• Safety processes and procedures, staff training, drill logs, signage, mandatory compliance percentages and more.

  • The perimeter and building maintenance, including doors, locks and buzzers, fencing, parking lots, exterior lights and more.

  • The interior fixtures, functions and preparedness, including bathrooms, hallways, elevators, classrooms, main offices, staircases, spaces such as gyms, libraries, auditoriums and more. 

  • The neighborhood analysis, including crimes against persons and properties, historical information, proximity to points of interest and more.

This recent report affirming the safety of our school buildings is indeed encouraging, and it validates our continuous commitment to the well-being of our students and staff. However, we recognize that true school safety extends beyond just physical structures. It also involves mental health support, fostering a vigilant and supportive community, and constantly evolving our practices to ensure a holistic and secure learning environment. In our ongoing mission to provide our students and employees with a safe and nurturing environment, we will continue to ask for the active involvement and support of everyone within our school walls and the broader community.

Return of School Resource Officers

It is important to acknowledge that the role of a School Resource Officer (SRO) goes beyond that of a traditional law enforcement officer. SROs play a multifaceted role within schools, acting as informal counselors, educators and, if need be, law enforcers. The decision to have SROs present in our comprehensive high schools was based on a thorough assessment of each school's unique context and needs.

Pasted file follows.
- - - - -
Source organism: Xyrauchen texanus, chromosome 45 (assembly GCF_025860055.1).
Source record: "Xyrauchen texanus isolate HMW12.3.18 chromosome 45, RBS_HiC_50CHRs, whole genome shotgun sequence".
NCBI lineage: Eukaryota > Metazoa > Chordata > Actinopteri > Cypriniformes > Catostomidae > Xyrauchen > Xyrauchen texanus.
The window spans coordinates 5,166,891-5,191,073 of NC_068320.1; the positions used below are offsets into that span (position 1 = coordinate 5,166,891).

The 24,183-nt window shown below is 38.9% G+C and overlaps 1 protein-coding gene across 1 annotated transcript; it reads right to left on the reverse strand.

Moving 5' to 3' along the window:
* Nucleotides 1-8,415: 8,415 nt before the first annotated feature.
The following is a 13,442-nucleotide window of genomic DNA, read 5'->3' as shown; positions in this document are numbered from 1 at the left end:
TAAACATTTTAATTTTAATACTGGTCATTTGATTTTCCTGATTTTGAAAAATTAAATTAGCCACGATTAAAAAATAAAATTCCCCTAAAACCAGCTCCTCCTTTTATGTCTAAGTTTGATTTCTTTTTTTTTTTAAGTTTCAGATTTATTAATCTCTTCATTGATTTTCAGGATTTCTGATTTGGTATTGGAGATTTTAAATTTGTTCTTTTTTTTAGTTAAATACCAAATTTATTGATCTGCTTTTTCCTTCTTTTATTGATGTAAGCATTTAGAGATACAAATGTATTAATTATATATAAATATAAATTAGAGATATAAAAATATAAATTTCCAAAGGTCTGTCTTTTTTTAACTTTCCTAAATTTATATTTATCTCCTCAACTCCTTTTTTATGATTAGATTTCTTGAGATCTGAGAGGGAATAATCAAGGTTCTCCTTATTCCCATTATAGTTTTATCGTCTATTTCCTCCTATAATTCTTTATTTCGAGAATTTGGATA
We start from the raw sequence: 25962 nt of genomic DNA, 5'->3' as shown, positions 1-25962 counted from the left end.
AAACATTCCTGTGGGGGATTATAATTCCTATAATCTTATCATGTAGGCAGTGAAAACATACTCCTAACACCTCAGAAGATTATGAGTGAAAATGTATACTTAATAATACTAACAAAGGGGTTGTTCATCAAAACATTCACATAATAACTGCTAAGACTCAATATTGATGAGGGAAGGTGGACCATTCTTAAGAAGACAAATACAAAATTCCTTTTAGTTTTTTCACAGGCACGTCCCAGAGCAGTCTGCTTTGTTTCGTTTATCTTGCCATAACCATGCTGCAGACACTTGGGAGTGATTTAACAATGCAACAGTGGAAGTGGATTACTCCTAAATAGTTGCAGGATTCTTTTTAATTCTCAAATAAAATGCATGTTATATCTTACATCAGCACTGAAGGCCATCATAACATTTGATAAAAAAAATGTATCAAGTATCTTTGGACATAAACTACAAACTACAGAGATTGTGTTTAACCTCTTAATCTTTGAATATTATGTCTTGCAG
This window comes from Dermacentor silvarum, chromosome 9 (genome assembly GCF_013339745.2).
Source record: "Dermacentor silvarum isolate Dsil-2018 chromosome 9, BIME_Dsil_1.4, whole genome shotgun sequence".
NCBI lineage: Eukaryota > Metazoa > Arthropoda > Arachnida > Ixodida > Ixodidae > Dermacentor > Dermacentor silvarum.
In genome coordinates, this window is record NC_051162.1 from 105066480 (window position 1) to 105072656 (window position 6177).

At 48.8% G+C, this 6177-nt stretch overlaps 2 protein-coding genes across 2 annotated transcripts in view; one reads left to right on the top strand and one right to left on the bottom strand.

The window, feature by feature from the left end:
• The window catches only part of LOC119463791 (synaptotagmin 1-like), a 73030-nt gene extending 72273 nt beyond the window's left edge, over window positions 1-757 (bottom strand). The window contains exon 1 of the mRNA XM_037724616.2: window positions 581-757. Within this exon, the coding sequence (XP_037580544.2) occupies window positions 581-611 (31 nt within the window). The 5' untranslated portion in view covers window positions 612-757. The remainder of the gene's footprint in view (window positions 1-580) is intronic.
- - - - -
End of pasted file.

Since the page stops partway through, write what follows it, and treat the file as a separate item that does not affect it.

During the first semester of this school year, SROs issued 25 citations and made five arrests. This accounts for less than half of the total number of citations and arrests made during the same period in 2019, the last time SROs were in DPS schools.

We will continue to work with our partners at the Denver Police Department to ensure our students of color are not the recipients of disproportionate action from law enforcement.

Discipline Matrix Revision

The Discipline Matrix Committee convened six sessions between October and December 2023, with representation from the Denver Classroom Teacher Association (DCTA), the Denver School Leader Association (DSLA) and school-based individuals who utilize the Discipline Matrix in their day-to-day work. The committee actively contributed valuable feedback on the current Discipline Matrix, resulting in 70+ recommendations to improve the document's content, clarity and available resources. 

To broaden their perspective, the committee also examined documents from the Atlanta, Boston, Chicago, Los Angeles and San Antonio school districts to compare policies with those of DPS. Based on the Committee’s feedback and comparison with those other large districts, the DPS Central Discipline Team is working on revising the Discipline Matrix.